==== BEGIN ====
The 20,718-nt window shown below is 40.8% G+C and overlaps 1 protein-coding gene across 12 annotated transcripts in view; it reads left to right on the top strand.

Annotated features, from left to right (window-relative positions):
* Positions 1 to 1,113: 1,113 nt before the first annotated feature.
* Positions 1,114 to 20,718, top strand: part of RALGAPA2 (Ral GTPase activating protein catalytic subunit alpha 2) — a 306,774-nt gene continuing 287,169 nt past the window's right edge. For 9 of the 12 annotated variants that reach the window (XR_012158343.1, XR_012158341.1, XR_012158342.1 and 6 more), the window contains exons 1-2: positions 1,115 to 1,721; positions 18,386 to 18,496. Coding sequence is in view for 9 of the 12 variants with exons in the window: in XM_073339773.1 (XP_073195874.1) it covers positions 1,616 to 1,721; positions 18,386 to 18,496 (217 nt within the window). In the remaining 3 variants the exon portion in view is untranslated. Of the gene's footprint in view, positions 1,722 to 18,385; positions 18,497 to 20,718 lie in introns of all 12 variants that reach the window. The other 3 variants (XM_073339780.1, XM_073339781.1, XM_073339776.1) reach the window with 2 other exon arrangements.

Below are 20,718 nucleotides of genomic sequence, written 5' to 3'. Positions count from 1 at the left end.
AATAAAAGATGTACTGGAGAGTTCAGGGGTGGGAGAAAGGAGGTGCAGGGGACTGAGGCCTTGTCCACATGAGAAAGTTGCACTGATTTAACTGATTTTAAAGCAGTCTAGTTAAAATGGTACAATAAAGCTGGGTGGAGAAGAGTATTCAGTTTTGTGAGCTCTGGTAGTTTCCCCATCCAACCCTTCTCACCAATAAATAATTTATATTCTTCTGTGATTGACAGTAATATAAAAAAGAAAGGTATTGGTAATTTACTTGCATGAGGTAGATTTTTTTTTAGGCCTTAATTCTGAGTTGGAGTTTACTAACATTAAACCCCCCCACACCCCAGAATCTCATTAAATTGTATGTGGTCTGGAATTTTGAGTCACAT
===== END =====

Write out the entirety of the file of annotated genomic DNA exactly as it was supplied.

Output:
The 20,718-nt window shown below is 40.8% G+C and overlaps 1 protein-coding gene across 12 annotated transcripts in view; it reads left to right on the top strand.

Annotated features, from left to right (window-relative positions):
* Positions 1 to 1,113: 1,113 nt before the first annotated feature.
* Positions 1,114 to 20,718, top strand: part of RALGAPA2 (Ral GTPase activating protein catalytic subunit alpha 2) — a 306,774-nt gene continuing 287,169 nt past the window's right edge. For 9 of the 12 annotated variants that reach the window (XR_012158343.1, XR_012158341.1, XR_012158342.1 and 6 more), the window contains exons 1-2: positions 1,115 to 1,721; positions 18,386 to 18,496. Coding sequence is in view for 9 of the 12 variants with exons in the window: in XM_073339773.1 (XP_073195874.1) it covers positions 1,616 to 1,721; positions 18,386 to 18,496 (217 nt within the window). In the remaining 3 variants the exon portion in view is untranslated. Of the gene's footprint in view, positions 1,722 to 18,385; positions 18,497 to 20,718 lie in introns of all 12 variants that reach the window. The other 3 variants (XM_073339780.1, XM_073339781.1, XM_073339776.1) reach the window with 2 other exon arrangements.

Below are 20,718 nucleotides of genomic sequence, written 5' to 3'. Positions count from 1 at the left end.
AATAAAAGATGTACTGGAGAGTTCAGGGGTGGGAGAAAGGAGGTGCAGGGGACTGAGGCCTTGTCCACATGAGAAAGTTGCACTGATTTAACTGATTTTAAAGCAGTCTAGTTAAAATGGTACAATAAAGCTGGGTGGAGAAGAGTATTCAGTTTTGTGAGCTCTGGTAGTTTCCCCATCCAACCCTTCTCACCAATAAATAATTTATATTCTTCTGTGATTGACAGTAATATAAAAAAGAAAGGTATTGGTAATTTACTTGCATGAGGTAGATTTTTTTTTAGGCCTTAATTCTGAGTTGGAGTTTACTAACATTAAACCCCCCCACACCCCAGAATCTCATTAAATTGTATGTGGTCTGGAATTTTGAGTCACAT